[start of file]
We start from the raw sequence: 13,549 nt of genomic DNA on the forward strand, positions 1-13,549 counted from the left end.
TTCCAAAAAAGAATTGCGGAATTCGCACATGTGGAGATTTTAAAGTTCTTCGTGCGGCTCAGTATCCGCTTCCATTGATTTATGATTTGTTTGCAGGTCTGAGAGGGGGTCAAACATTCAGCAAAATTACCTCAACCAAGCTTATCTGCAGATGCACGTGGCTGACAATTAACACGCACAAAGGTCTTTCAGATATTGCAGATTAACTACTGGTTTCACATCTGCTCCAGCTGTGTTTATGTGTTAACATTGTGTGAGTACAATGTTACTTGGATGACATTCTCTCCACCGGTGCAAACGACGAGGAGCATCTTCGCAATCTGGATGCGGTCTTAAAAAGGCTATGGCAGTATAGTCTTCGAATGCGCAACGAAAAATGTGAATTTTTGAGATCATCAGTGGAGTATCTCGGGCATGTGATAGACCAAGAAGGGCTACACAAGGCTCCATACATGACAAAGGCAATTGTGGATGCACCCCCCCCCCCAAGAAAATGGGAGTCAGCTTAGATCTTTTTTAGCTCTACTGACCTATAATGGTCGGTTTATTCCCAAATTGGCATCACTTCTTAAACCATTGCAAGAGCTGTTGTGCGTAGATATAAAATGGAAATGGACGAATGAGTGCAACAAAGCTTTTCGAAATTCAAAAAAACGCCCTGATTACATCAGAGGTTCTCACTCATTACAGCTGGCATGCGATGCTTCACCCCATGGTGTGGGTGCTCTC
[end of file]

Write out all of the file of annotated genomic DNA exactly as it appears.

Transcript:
We start from the raw sequence: 13,549 nt of genomic DNA on the forward strand, positions 1-13,549 counted from the left end.
TTCCAAAAAAGAATTGCGGAATTCGCACATGTGGAGATTTTAAAGTTCTTCGTGCGGCTCAGTATCCGCTTCCATTGATTTATGATTTGTTTGCAGGTCTGAGAGGGGGTCAAACATTCAGCAAAATTACCTCAACCAAGCTTATCTGCAGATGCACGTGGCTGACAATTAACACGCACAAAGGTCTTTCAGATATTGCAGATTAACTACTGGTTTCACATCTGCTCCAGCTGTGTTTATGTGTTAACATTGTGTGAGTACAATGTTACTTGGATGACATTCTCTCCACCGGTGCAAACGACGAGGAGCATCTTCGCAATCTGGATGCGGTCTTAAAAAGGCTATGGCAGTATAGTCTTCGAATGCGCAACGAAAAATGTGAATTTTTGAGATCATCAGTGGAGTATCTCGGGCATGTGATAGACCAAGAAGGGCTACACAAGGCTCCATACATGACAAAGGCAATTGTGGATGCACCCCCCCCCCCAAGAAAATGGGAGTCAGCTTAGATCTTTTTTAGCTCTACTGACCTATAATGGTCGGTTTATTCCCAAATTGGCATCACTTCTTAAACCATTGCAAGAGCTGTTGTGCGTAGATATAAAATGGAAATGGACGAATGAGTGCAACAAAGCTTTTCGAAATTCAAAAAAACGCCCTGATTACATCAGAGGTTCTCACTCATTACAGCTGGCATGCGATGCTTCACCCCATGGTGTGGGTGCTCTC